In Time Present, and Time Past, Deirdre Madden zooms in on several members of one extended Dublin family, in alternating chapters, so the reader seesIn Time Present, and Time Past, Deirdre Madden zooms in on several members of one extended Dublin family, in alternating chapters, so the reader sees them as they are, as they were, and in certain instances, as they will become. Standard demarcations of time are mere accounting conveniences. The past is all around us, as is the future.
The novel is a meditation on time--shown especially through Fintan Buckley. He is an ordinary man, but there's always more to the ordinary person than anyone sees at first glance. A man in his middle years, he experiences "auditory hallucinations." In any other language, they'd be called daydreams, elastic moments when he temporarily drifts away and either re-visualizes or remembers events in the past--or the future. He's a man of deep emotion that he usually keeps confined and tidy in his role as father, husband, and legal advisor. Life surprises--like his wife's unexpected pregnancy in middle age--have given them Lucy, a shot of joy, a child who Fintan feels he's been the best father for and he can most unselfconsciously love.
The "big" things in Fintan's life--marriage, family, career, home--are steady, always evolving but stable and smooth like the barely perceptible movement of a fine and finely tuned engine. Maybe that's why he has more head space to lapse into imagining the spaces surrounding old photographs, first of Dublin in the early 20th century, then into more extensive territory: photos of people, photos of his family. So strong are his sensory experiences that Fintan thinks that he, "Fintan Buckley, hitherto a strong contender for the title of most unimaginative man in Ireland...might look up from his book and find himself back in the distant past."
The past may be all around, but it is neither more exotic nor more gilded than Fintan might think. Or so says Niall, Fintan's son. He's the voice of empiricism, the counterweight to Fintan's subjectivities and intuitions. Imagining that the past has a different texture is misguided and just plain inaccurate, he tells Fintan while they share a pot of tea. The past would not be Masterpiece Theater; it "would smell of horse piss and horse shit" and of "nursing someone with diarrhea in a home with no bathroom." It's a fabrication, devised by people promoting a heritage view of the past, a time "more banal than we give it credit for, but also more complicated." Fintan listens and considers his son's position, but follows his photographs further and further into the past, and finding one, a photograph of his sister, himself and a long-lost cousin from when they were summer playmates during family visits to Northern Ireland. It's his fascination with that photo that drives the rest of his plot line.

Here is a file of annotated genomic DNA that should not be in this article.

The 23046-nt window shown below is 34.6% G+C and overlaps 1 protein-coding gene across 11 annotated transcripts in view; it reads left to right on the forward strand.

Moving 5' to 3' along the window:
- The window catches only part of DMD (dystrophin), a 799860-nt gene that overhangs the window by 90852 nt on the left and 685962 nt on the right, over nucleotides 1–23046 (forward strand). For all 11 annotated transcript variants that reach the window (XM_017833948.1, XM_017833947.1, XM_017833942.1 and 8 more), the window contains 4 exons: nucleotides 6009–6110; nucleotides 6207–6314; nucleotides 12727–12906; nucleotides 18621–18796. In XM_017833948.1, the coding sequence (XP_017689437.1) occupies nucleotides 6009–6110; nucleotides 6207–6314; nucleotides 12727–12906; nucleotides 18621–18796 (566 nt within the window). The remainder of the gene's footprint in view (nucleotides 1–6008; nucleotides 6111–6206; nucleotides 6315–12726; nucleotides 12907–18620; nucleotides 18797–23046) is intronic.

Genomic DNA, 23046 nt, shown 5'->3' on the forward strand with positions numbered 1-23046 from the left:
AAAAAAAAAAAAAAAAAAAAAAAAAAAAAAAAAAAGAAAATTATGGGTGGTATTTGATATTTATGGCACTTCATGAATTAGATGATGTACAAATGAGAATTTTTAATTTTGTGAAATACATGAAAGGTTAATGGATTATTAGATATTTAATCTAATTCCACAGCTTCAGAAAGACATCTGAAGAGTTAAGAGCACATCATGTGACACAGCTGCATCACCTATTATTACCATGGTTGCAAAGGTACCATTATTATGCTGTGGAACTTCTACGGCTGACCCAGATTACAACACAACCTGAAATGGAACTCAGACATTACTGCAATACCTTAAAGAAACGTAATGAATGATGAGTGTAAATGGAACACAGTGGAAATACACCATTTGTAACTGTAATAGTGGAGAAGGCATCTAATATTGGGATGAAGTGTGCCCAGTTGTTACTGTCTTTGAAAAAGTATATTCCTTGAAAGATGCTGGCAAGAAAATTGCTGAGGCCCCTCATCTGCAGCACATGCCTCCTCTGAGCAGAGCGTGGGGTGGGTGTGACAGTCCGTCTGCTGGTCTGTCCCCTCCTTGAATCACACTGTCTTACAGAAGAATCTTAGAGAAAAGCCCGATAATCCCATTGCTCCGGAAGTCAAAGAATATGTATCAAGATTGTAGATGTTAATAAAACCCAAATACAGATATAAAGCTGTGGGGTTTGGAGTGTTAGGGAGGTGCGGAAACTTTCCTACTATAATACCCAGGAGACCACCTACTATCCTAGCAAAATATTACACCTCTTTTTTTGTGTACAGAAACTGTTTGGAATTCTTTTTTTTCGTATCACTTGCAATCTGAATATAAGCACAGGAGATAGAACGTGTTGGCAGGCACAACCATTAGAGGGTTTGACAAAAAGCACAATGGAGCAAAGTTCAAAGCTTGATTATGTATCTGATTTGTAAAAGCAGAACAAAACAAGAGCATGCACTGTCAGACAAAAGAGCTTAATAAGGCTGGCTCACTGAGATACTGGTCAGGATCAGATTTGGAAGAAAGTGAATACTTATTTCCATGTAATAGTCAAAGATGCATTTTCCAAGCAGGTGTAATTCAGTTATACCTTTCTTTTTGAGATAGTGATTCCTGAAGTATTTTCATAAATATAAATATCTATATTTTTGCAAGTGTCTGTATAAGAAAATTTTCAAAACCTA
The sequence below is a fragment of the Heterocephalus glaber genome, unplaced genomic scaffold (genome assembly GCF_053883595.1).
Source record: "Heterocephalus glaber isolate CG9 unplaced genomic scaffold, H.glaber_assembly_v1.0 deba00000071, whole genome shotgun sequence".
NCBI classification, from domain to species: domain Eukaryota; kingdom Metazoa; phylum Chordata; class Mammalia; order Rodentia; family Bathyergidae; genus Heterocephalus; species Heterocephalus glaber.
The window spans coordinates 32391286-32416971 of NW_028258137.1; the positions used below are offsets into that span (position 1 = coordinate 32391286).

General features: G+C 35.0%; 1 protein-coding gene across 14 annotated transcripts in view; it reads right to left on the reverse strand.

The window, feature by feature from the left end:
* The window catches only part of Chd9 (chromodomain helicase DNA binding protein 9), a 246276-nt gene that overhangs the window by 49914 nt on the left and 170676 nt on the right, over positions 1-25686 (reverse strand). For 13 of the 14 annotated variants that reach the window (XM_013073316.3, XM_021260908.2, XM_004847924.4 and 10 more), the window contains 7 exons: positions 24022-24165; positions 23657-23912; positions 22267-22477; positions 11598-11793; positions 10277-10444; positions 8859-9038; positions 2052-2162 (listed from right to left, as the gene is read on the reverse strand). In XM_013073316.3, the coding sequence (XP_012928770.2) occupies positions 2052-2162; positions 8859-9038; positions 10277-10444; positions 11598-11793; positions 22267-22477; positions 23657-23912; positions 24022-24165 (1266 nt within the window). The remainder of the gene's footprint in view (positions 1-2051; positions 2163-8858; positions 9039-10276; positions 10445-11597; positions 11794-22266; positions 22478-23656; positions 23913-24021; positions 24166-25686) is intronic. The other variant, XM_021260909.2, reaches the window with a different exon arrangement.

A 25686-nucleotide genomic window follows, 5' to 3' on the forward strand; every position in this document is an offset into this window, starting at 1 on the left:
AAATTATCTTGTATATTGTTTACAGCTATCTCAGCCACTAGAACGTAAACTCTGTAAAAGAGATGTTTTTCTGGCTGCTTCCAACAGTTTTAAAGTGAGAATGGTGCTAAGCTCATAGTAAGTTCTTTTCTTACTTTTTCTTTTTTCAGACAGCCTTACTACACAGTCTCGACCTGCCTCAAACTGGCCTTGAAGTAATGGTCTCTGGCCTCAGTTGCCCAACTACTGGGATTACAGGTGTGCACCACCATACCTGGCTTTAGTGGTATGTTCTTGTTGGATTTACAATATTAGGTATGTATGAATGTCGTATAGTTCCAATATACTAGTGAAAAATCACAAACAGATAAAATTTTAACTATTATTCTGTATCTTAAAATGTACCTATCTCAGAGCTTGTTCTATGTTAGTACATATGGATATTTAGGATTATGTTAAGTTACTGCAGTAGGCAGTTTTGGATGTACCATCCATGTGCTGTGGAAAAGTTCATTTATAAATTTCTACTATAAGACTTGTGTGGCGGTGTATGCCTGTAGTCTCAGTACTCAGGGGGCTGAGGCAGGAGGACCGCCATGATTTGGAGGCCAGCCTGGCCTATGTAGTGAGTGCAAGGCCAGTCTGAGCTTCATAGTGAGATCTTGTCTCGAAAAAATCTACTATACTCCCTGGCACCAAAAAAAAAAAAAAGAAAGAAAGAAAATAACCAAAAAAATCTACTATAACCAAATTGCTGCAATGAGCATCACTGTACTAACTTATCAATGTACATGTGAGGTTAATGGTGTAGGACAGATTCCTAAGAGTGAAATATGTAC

Other family members, too, have their own stories and memories, interconnecting with and around each other. None is at all like the other, but all are dependent upon each other. Ultimately, the novel is both melancholic and hopeful--registering the power and illusions of time. ...more
"No history is mute. No matter how much they own it, break it, and lie about it, human history refuses to shut its mouth. Despite deafness and ignoran"No history is mute. No matter how much they own it, break it, and lie about it, human history refuses to shut its mouth. Despite deafness and ignorance, the time that was continues to tick inside the time that is" ---Eduardo Galeano
Major Pettigrew's Last Stand is a beautiful novel about loneliness and love, fustiness and openness, racism and classism, the elder and the young. MajMajor Pettigrew's Last Stand is a beautiful novel about loneliness and love, fustiness and openness, racism and classism, the elder and the young. Major Pettigrew is a retired military officer, a widower, at times, was more concerned that his sister-in-law wouldn't get his parents' 'second-best china' than he was of experiencing the world and people around him. Mrs. Ali, a widowed shopkeeper, was chafing against the strict familial rules of how "older" widows should behave. She has a love of Kipling, as does he, and despite obstacles of prejudice, racism, and the selfishness of their family members, they're drawn together.
Some of the sentences were so evocative that I copied them down to read aloud. I found the novel thoroughly engrossing; I had great affection for both the Major and Mrs. Ali, and I marvelled at the descriptions of the English countryside and landscapes. A beautifully written novel. ...more
What is it that we think we remember? I just finished this novel yesterday; it begged to be read in one sitting (I did it in two) but I want to reread What is it that we think we remember? I just finished this novel yesterday; it begged to be read in one sitting (I did it in two) but I want to reread it again, immediately. I'm still mulling over this novel, so more to come. ...more